At Davos forum, Secretary-General Rebeca Grynspan calls for “true investments” to help a world in crisis keep the promise of the 2030 Agenda for Sustainable Development.
© Shutterstock/Suwin | Mitigation strategies such as adopting renewable energy account for more than 90% of international climate investments, according to UNCTAD estimates.
The UN Sustainable Development Goals (SDGs) can get back on track with more funding and targeted large-scale green investment in developing countries, also known as the global South.
“True investments at scale are the only way to really get back in the race,” said UNCTAD Secretary-General Rebeca Grynspan.
Ms. Grynspan spoke at an event entitled “Promoting investment for Sustainable Development Goals: Repurposing capital”, held on 17 January on the margins of the World Economic Forum's 2023 annual meeting in Davos, Switzerland.
She was part of a high-level panel that included José Ramos-Horta, Nobel Peace Prize laureate and president of Timor-Leste; Rania Al-Mashat, Egypt’s minister of international cooperation; and Olivier Becht, France’s minister for foreign trade, economic attractiveness and French nationals abroad.
Their conversations centred around incentivizing investment in climate-resilient and sustainable development projects and scaling up existing partnerships for public-private engagement to accelerate progress under the 2030 Agenda.
The panel discussion was moderated by James Zhan, who leads UNCTAD’s investment and enterprise development division.
Reversing negative trends amid cascading crises
Secretary-General Grynspan urged the global investment community to help rescue the SDGs by reversing current investment trends.
She likened the current situation to a marathon runner trapped in a race, with the finish line (of sustainable development) looking increasingly out of reach.
“A pandemic. A cost-of-living crisis. A war in Ukraine. A new geopolitical trade order. Basically, everything that could have gone wrong has gone wrong,” Ms. Grynspan noted.
According to a recent report by UNCTAD, the multitude of crises on the global stage inevitably affected global foreign direct investment (FDI) in 2022.
The report shows that new investment project numbers, including greenfield announcements, international project finance deals and cross-border mergers and acquisitions all shifted in reverse after the first quarter of 2022, with further declines expected in 2023.
Overall, international investment in climate change mitigation and adaptation shrank by more than 9% in value and 6% in project numbers.
International project finance numbers in renewables – the bulk of climate change mitigation investment in recent years – dropped by 5% and their value fell by almost 40%.
More investment should flow to developing countries
To better implement the SDGs, more money needs to flow more from developed to developing countries, Secretary-General Grynspan emphasized.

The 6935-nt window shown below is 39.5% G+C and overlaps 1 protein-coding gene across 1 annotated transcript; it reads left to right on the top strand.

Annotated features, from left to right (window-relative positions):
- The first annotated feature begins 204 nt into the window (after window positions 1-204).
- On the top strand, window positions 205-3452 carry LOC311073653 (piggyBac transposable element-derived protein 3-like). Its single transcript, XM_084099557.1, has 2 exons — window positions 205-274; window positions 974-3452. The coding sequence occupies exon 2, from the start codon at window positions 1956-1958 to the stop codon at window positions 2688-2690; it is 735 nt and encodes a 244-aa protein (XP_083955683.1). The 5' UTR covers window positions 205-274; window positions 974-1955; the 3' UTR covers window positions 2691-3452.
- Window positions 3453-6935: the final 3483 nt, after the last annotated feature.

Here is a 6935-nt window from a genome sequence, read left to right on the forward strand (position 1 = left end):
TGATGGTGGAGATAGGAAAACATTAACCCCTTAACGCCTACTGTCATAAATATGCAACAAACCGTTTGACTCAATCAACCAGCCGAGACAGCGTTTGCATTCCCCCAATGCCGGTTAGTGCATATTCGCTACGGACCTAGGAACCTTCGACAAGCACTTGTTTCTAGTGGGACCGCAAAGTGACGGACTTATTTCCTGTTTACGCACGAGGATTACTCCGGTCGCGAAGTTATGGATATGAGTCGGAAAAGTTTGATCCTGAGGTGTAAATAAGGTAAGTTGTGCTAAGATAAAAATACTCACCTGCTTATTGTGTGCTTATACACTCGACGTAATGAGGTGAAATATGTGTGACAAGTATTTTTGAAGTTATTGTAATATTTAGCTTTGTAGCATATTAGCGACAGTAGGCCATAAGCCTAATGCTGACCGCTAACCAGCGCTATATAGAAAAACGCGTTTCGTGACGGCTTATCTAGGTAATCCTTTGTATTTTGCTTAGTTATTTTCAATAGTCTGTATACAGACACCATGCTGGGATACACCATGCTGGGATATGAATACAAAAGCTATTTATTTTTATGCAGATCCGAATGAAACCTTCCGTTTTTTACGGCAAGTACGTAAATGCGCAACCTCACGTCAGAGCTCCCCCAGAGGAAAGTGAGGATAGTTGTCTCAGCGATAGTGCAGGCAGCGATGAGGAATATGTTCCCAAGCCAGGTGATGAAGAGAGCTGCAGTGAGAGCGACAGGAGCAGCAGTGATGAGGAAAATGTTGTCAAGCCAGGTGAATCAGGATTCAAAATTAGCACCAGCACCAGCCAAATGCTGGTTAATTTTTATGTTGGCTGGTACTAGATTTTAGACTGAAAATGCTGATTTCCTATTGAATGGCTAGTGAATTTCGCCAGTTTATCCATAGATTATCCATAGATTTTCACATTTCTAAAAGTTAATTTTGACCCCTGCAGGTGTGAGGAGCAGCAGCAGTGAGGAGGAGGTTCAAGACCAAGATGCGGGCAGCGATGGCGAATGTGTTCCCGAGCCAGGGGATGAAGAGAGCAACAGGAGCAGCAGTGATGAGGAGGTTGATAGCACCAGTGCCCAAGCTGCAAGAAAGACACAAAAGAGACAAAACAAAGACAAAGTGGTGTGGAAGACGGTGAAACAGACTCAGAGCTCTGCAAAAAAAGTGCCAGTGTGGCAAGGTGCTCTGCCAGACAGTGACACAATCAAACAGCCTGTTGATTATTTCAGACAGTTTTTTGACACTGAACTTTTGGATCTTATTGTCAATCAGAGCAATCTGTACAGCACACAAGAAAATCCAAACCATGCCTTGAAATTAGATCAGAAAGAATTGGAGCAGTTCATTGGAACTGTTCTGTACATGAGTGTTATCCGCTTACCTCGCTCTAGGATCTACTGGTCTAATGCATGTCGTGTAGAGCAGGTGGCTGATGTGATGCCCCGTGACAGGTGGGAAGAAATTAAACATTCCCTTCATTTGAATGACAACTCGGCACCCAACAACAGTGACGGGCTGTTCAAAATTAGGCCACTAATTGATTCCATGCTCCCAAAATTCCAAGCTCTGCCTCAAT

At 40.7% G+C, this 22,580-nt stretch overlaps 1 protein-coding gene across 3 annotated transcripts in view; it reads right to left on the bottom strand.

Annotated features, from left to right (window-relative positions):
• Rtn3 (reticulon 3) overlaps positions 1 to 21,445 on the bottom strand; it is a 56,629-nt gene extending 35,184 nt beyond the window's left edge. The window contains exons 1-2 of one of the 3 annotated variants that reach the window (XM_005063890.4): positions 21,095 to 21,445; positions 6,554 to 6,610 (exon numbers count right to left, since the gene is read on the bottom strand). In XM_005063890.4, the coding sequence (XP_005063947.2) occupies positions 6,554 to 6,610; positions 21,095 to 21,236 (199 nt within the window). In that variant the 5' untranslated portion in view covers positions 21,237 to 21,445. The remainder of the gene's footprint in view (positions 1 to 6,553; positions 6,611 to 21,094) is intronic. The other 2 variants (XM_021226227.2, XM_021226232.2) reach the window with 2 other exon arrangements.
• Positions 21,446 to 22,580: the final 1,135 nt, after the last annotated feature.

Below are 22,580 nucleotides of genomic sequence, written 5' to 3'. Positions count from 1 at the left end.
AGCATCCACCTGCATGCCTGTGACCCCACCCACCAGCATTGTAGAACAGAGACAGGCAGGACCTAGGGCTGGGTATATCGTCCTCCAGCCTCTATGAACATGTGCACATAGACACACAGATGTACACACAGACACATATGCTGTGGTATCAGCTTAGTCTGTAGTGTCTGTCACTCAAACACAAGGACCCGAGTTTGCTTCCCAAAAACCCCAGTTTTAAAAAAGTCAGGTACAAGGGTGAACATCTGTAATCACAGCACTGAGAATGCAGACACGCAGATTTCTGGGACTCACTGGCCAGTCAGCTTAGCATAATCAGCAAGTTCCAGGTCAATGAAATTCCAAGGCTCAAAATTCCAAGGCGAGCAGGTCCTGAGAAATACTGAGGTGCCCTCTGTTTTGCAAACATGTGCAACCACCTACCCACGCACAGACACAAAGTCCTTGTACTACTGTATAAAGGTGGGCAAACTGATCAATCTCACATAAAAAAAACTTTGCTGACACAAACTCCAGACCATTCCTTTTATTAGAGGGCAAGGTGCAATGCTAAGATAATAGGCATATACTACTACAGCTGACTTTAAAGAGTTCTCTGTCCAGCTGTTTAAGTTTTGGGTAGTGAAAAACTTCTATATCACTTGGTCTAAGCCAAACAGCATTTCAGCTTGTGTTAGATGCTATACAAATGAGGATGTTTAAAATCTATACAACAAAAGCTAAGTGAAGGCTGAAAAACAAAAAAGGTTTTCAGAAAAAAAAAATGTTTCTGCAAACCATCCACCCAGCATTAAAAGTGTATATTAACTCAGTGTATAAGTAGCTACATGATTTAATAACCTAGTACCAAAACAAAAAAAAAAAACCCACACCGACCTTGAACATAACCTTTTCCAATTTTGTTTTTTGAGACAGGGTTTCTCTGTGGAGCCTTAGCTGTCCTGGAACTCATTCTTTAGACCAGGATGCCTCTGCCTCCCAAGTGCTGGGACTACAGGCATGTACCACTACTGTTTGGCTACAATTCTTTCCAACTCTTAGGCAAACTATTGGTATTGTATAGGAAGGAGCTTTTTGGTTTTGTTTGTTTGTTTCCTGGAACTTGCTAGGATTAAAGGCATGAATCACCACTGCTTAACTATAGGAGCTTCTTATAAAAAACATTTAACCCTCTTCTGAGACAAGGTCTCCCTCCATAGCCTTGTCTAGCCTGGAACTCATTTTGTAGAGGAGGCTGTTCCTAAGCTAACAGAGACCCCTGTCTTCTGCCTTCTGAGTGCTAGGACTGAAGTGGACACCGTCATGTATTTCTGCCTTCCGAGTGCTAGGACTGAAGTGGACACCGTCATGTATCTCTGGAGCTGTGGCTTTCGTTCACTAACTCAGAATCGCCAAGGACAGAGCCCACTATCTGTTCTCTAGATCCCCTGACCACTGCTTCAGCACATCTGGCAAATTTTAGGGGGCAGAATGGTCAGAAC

Developing countries face a $4 trillion annual SDG investment gap, according to UNCTAD estimates. But with rising interest rates in advanced economies, money left developing countries at record speed in 2022.
That loss could mount to a staggering over $500 billion in foregone income, cutting foreign reserves and global investment outflows – even by the most conservative estimates.
“To re-channel this flow, many things need to happen, both at the macro level, through structural reform in the international financial system,” Ms. Grynspan said, “but also at the micro level, by helping countries plan, propose and execute shovel-ready projects related to sustainable development.”
Multilateral development banks can play a key role
Secretary-General Grynspan called on multilateral development banks (MDBs) to invest at scale, leveraging resources in markets and projects.
“MDBs should lead a new round of capitalization and lend more from what they already have,” she said. “The potential for MDBs to recycle and use, for example, special drawing rights is huge.”
She said the international community could create legal mechanisms to do that, noting that such policies could increase MDBs’ lending capacity by up to $3 trillion between now and 2030.
Rallying private sector funding
Ms. Grynspan said the world “must spare no efforts” in unlocking from the private sector the trillions needed to get to the SDGs’ finish line.
She highlighted an opportunity to catalyse environmental, social and governance (ESG) investments. ESG investment is still a largely unfulfilled promise, she said, as most of it flows among wealthier nations and remains in the world’s largest public companies.
To save the ESG mission, Ms. Grynspan said more efforts should be directed to fighting ESG greenwashing, as well as leveraging ESG and sustainability-themed trends to create new financial products, which can channel investment from developed to developing countries, and from the private sector to development projects.
UNCTAD is supporting such efforts through its global sustainable finance observatory, which seeks to promote credibility, transparency and consistency in sustainable finance markets, address the challenges of fragmentation in standards, proliferation in benchmarking, complexity in disclosure and sustainability greenwashing concerns.
UNCTAD Secretary-General Rebeca Grynspan (second left) speaks during a panel discussion held on 17 January at the World Economic Forum's 2023 annual meeting.